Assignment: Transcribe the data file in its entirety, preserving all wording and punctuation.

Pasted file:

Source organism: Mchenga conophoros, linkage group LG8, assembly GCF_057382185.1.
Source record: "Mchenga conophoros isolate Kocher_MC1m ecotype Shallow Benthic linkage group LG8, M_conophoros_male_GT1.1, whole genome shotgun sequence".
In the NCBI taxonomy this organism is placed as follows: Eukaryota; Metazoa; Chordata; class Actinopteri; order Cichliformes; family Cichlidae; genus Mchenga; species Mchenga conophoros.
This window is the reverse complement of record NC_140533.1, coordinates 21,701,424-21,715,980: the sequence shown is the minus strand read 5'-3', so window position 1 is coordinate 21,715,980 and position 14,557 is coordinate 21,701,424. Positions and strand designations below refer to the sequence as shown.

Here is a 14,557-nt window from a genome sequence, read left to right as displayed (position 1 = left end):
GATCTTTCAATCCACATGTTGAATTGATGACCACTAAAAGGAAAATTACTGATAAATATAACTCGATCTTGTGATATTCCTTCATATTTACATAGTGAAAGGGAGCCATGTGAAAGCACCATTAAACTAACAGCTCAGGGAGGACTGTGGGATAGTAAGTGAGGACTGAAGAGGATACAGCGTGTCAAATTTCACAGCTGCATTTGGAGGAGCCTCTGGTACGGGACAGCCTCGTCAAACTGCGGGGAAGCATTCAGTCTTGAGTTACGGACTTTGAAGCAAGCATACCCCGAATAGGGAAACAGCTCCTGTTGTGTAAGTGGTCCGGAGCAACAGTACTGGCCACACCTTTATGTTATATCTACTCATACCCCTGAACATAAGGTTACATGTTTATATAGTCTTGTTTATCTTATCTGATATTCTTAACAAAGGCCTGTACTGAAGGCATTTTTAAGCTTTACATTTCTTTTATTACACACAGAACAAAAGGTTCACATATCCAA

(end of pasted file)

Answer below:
Source organism: Mchenga conophoros, linkage group LG8, assembly GCF_057382185.1.
Source record: "Mchenga conophoros isolate Kocher_MC1m ecotype Shallow Benthic linkage group LG8, M_conophoros_male_GT1.1, whole genome shotgun sequence".
In the NCBI taxonomy this organism is placed as follows: Eukaryota; Metazoa; Chordata; class Actinopteri; order Cichliformes; family Cichlidae; genus Mchenga; species Mchenga conophoros.
This window is the reverse complement of record NC_140533.1, coordinates 21,701,424-21,715,980: the sequence shown is the minus strand read 5'-3', so window position 1 is coordinate 21,715,980 and position 14,557 is coordinate 21,701,424. Positions and strand designations below refer to the sequence as shown.

Here is a 14,557-nt window from a genome sequence, read left to right as displayed (position 1 = left end):
GATCTTTCAATCCACATGTTGAATTGATGACCACTAAAAGGAAAATTACTGATAAATATAACTCGATCTTGTGATATTCCTTCATATTTACATAGTGAAAGGGAGCCATGTGAAAGCACCATTAAACTAACAGCTCAGGGAGGACTGTGGGATAGTAAGTGAGGACTGAAGAGGATACAGCGTGTCAAATTTCACAGCTGCATTTGGAGGAGCCTCTGGTACGGGACAGCCTCGTCAAACTGCGGGGAAGCATTCAGTCTTGAGTTACGGACTTTGAAGCAAGCATACCCCGAATAGGGAAACAGCTCCTGTTGTGTAAGTGGTCCGGAGCAACAGTACTGGCCACACCTTTATGTTATATCTACTCATACCCCTGAACATAAGGTTACATGTTTATATAGTCTTGTTTATCTTATCTGATATTCTTAACAAAGGCCTGTACTGAAGGCATTTTTAAGCTTTACATTTCTTTTATTACACACAGAACAAAAGGTTCACATATCCAA